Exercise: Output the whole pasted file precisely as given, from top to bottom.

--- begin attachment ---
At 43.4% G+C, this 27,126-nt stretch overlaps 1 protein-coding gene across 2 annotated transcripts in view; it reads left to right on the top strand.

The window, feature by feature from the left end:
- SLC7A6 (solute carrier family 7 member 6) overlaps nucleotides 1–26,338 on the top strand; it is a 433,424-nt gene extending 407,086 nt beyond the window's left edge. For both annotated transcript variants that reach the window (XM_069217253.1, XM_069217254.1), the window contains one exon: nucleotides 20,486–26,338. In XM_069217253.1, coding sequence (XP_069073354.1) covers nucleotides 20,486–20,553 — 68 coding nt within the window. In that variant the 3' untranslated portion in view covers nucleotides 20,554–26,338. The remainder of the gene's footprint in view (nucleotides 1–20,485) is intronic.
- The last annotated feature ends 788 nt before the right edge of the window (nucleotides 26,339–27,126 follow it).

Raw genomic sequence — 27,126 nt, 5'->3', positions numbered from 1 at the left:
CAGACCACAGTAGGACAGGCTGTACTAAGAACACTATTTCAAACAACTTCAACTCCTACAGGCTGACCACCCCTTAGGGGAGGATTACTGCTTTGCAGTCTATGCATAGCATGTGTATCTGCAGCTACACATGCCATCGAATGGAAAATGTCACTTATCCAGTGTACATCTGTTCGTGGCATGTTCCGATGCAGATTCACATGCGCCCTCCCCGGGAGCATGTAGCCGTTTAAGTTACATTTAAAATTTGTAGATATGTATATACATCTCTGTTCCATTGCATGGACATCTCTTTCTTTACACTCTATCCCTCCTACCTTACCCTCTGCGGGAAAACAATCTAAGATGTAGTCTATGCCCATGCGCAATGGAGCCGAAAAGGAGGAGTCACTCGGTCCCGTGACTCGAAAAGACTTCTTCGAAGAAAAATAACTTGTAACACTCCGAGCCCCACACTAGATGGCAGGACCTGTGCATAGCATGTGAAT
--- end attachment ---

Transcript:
At 43.4% G+C, this 27,126-nt stretch overlaps 1 protein-coding gene across 2 annotated transcripts in view; it reads left to right on the top strand.

The window, feature by feature from the left end:
- SLC7A6 (solute carrier family 7 member 6) overlaps nucleotides 1–26,338 on the top strand; it is a 433,424-nt gene extending 407,086 nt beyond the window's left edge. For both annotated transcript variants that reach the window (XM_069217253.1, XM_069217254.1), the window contains one exon: nucleotides 20,486–26,338. In XM_069217253.1, coding sequence (XP_069073354.1) covers nucleotides 20,486–20,553 — 68 coding nt within the window. In that variant the 3' untranslated portion in view covers nucleotides 20,554–26,338. The remainder of the gene's footprint in view (nucleotides 1–20,485) is intronic.
- The last annotated feature ends 788 nt before the right edge of the window (nucleotides 26,339–27,126 follow it).

Raw genomic sequence — 27,126 nt, 5'->3', positions numbered from 1 at the left:
CAGACCACAGTAGGACAGGCTGTACTAAGAACACTATTTCAAACAACTTCAACTCCTACAGGCTGACCACCCCTTAGGGGAGGATTACTGCTTTGCAGTCTATGCATAGCATGTGTATCTGCAGCTACACATGCCATCGAATGGAAAATGTCACTTATCCAGTGTACATCTGTTCGTGGCATGTTCCGATGCAGATTCACATGCGCCCTCCCCGGGAGCATGTAGCCGTTTAAGTTACATTTAAAATTTGTAGATATGTATATACATCTCTGTTCCATTGCATGGACATCTCTTTCTTTACACTCTATCCCTCCTACCTTACCCTCTGCGGGAAAACAATCTAAGATGTAGTCTATGCCCATGCGCAATGGAGCCGAAAAGGAGGAGTCACTCGGTCCCGTGACTCGAAAAGACTTCTTCGAAGAAAAATAACTTGTAACACTCCGAGCCCCACACTAGATGGCAGGACCTGTGCATAGCATGTGAAT